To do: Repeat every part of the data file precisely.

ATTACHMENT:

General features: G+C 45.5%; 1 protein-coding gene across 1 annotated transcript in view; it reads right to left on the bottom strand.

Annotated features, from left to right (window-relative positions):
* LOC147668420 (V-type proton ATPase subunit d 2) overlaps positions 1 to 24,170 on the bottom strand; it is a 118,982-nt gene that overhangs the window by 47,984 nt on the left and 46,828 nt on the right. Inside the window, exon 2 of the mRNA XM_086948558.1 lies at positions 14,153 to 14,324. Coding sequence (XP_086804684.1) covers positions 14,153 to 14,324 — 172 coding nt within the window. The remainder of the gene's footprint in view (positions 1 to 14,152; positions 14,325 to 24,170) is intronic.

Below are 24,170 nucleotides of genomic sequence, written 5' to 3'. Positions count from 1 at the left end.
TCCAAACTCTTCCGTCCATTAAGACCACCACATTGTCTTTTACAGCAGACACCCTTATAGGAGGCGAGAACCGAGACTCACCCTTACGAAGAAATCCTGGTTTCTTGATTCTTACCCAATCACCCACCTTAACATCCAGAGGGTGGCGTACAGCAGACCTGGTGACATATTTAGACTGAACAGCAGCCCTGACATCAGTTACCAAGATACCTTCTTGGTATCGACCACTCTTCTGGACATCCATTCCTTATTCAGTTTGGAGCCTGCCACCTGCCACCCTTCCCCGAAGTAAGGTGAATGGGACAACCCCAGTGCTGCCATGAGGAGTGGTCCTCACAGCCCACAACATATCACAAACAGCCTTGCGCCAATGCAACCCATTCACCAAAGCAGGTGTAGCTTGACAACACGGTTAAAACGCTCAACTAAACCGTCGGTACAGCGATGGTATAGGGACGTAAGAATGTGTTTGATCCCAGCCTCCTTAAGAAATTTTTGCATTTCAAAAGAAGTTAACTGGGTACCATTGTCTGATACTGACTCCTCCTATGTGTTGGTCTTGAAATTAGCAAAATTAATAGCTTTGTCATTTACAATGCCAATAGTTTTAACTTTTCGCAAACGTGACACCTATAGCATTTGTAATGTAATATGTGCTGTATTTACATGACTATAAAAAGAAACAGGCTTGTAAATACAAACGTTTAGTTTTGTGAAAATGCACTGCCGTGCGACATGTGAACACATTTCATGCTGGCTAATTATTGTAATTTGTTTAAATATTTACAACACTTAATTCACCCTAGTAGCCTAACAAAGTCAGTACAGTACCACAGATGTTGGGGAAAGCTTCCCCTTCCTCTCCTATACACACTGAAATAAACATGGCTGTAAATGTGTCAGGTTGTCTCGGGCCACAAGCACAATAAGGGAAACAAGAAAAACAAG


General features: G+C 45.5%; 1 protein-coding gene across 1 annotated transcript in view; it reads right to left on the bottom strand.

Annotated features, from left to right (window-relative positions):
* LOC147668420 (V-type proton ATPase subunit d 2) overlaps positions 1 to 24,170 on the bottom strand; it is a 118,982-nt gene that overhangs the window by 47,984 nt on the left and 46,828 nt on the right. Inside the window, exon 2 of the mRNA XM_086948558.1 lies at positions 14,153 to 14,324. Coding sequence (XP_086804684.1) covers positions 14,153 to 14,324 — 172 coding nt within the window. The remainder of the gene's footprint in view (positions 1 to 14,152; positions 14,325 to 24,170) is intronic.

Below are 24,170 nucleotides of genomic sequence, written 5' to 3'. Positions count from 1 at the left end.
TCCAAACTCTTCCGTCCATTAAGACCACCACATTGTCTTTTACAGCAGACACCCTTATAGGAGGCGAGAACCGAGACTCACCCTTACGAAGAAATCCTGGTTTCTTGATTCTTACCCAATCACCCACCTTAACATCCAGAGGGTGGCGTACAGCAGACCTGGTGACATATTTAGACTGAACAGCAGCCCTGACATCAGTTACCAAGATACCTTCTTGGTATCGACCACTCTTCTGGACATCCATTCCTTATTCAGTTTGGAGCCTGCCACCTGCCACCCTTCCCCGAAGTAAGGTGAATGGGACAACCCCAGTGCTGCCATGAGGAGTGGTCCTCACAGCCCACAACATATCACAAACAGCCTTGCGCCAATGCAACCCATTCACCAAAGCAGGTGTAGCTTGACAACACGGTTAAAACGCTCAACTAAACCGTCGGTACAGCGATGGTATAGGGACGTAAGAATGTGTTTGATCCCAGCCTCCTTAAGAAATTTTTGCATTTCAAAAGAAGTTAACTGGGTACCATTGTCTGATACTGACTCCTCCTATGTGTTGGTCTTGAAATTAGCAAAATTAATAGCTTTGTCATTTACAATGCCAATAGTTTTAACTTTTCGCAAACGTGACACCTATAGCATTTGTAATGTAATATGTGCTGTATTTACATGACTATAAAAAGAAACAGGCTTGTAAATACAAACGTTTAGTTTTGTGAAAATGCACTGCCGTGCGACATGTGAACACATTTCATGCTGGCTAATTATTGTAATTTGTTTAAATATTTACAACACTTAATTCACCCTAGTAGCCTAACAAAGTCAGTACAGTACCACAGATGTTGGGGAAAGCTTCCCCTTCCTCTCCTATACACACTGAAATAAACATGGCTGTAAATGTGTCAGGTTGTCTCGGGCCACAAGCACAATAAGGGAAACAAGAAAAACAAG